“If these walls could talk,” said Dan Hood, who saved Sacramento’s Johnson House from certain destruction. “That’s a story I want to hear.”
In the parlor, J. Neely Johnson helped shape early California history. As the young state’s fourth governor, he gave his inaugural speech from its upstairs balcony.
Facing F Street in Alkali Flat, the porch still offers a commanding view. It’s easy to imagine this stately home as Sacramento’s oldest surviving governor’s mansion – or on a southern plantation.
Built in mid-1800s Greek Revival style, it’s the only single family home of its kind in present Sacramento (even perhaps west of the Mississippi) and the highlight of the upcoming Historic Home Tour, presented by Preservation Sacramento. Set for Sept. 17, this year’s event focuses on Alkali Flat, Sacramento’s oldest existing residential neighborhood. Named for the white alkali deposits left by floodwaters, that storied neighborhood rode the capital’s fortunes through good times and bad.
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Blocks away from City Hall, the Johnson House encapsulates much of that history, withstanding redevelopment, a massive fire and condemnation. It dodged wrecking balls and kept its distinctive profile through major renovations.
Long after its fashionable heyday, its pretty parlors and high-ceilinged bedrooms were cut up into nine apartment units. Thieves stripped many of its original trimmings such as marble fireplaces and hand-painted ceiling medallions.
A 1970s fire nearly destroyed the structure. That’s when Dan and Susan Hood rescued the Johnson House.
The couple bought it – blackened and condemned – for $14,000. It took them nearly three years to clear all the initial hurdles and take possession.
Among the challenges: Evicting hundreds of pigeons that had taken up residence in the attic. (They had to remove the guano, too.)
“That’s what blew me away – the pigeons in the attic,” he said.
Dan Hood knew what he was getting into. He was a preservation architect for the Office of the State Architect.
“I was doing preservation for the state while also working on my own home,” he said. “It was like laboratory work in my house.”
Since buying the house in 1976, the Hoods have worked on nonstop renovations, lovingly bringing dignity and mid-19th century style back to this historic home. Recently, they finished the last step: Turning the house back into its original intention as a single family home instead of rental units.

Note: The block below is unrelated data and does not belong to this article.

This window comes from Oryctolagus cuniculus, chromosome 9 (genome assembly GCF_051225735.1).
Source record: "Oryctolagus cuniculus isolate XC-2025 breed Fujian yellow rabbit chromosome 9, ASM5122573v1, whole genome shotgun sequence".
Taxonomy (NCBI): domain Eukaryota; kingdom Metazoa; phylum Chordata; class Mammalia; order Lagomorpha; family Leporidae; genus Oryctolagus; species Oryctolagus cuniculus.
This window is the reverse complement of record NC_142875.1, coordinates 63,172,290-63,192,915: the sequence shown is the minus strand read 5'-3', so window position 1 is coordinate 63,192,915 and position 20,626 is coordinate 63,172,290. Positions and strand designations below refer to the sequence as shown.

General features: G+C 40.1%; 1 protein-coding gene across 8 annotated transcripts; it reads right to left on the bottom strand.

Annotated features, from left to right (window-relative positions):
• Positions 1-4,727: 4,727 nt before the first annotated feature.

“This has been Dan’s labor of love,” said Sacramento City Councilman Steve Hansen, who lives next door to the Johnson House. “I see him out here every day. It was just a shell when he started.”
While working on the house, Hood also researched its original owners and occupants. They all led colorful lives.
“It was owned by one governor and lived in by another,” he noted. “The records were really hard to untangle.”
Transplants to California, the home’s early owners ranked among Sacramento’s political elite, creating what would become the capital. The property was originally owned by Peter Burnett, California’s first governor and Tennessee native who may have inspired the home’s southern feel. Seldon McMeans, the home’s first owner and an early California state treasurer, let Johnson live there.
The house also may have served as unofficial headquarters for the anti-immigrant Know Nothings, a pre-Civil War chapter of California history most people never knew. Also among the home’s famous residents was Judge Davis Terry, a Supreme Court justice best known for shooting a California senator in a duel.
With renewed interest in Victorian homes, the Johnson House was named to the National Register of Historic Places in 1976 after an intense local, private effort led by Hood. Vandalism to the home on Christmas Day that same year made national news.
This tour represents a great reveal for renovations to the Johnson House, which is better known than Johnson the man.
After 40 years of work, Hood recently completed restoration of the large structure back to its original design, or as close as possible. The 15-room home was built without indoor plumbing or electricity.
“When I started this project, I thought it would take two years, maybe,” Hood said. It’s now been 40.
Who was Johnson? California’s youngest governor, Johnson was just 30 years old when he took office in 1856. A native of Indiana, he came to Sacramento as a gold prospector, turned mule driver and eventually lawyer, his original trade before venturing west. That combination also made him an ideal frontier politician.
During his tenure, Johnson approved the funds to build the future Capitol. After office, he became a Nevada Supreme Court justice.
Hood decorated one parlor of the house with furnishings appropriate to Johnson’s era including Gold Rush- and Civil War-era pieces.
Hood continues to work on the Johnson House, which is available for rent via Facebook.
“I’ve still got lots of plans,” he said. “You can’t just stop once you get going.”
Debbie Arrington: 916-321-1075, @debarrington
42nd annual Historic Home Tour
When: 10 a.m.-4 p.m. next Sunday, Sept. 17
Where: Start at Johnson Park, next to the Johnson House, 1029 F St., Sacramento
Admission: $30 in advance, $35 day of tour
Also, a free street fair featuring local artisans and renovation experts will be held at Johnson Park.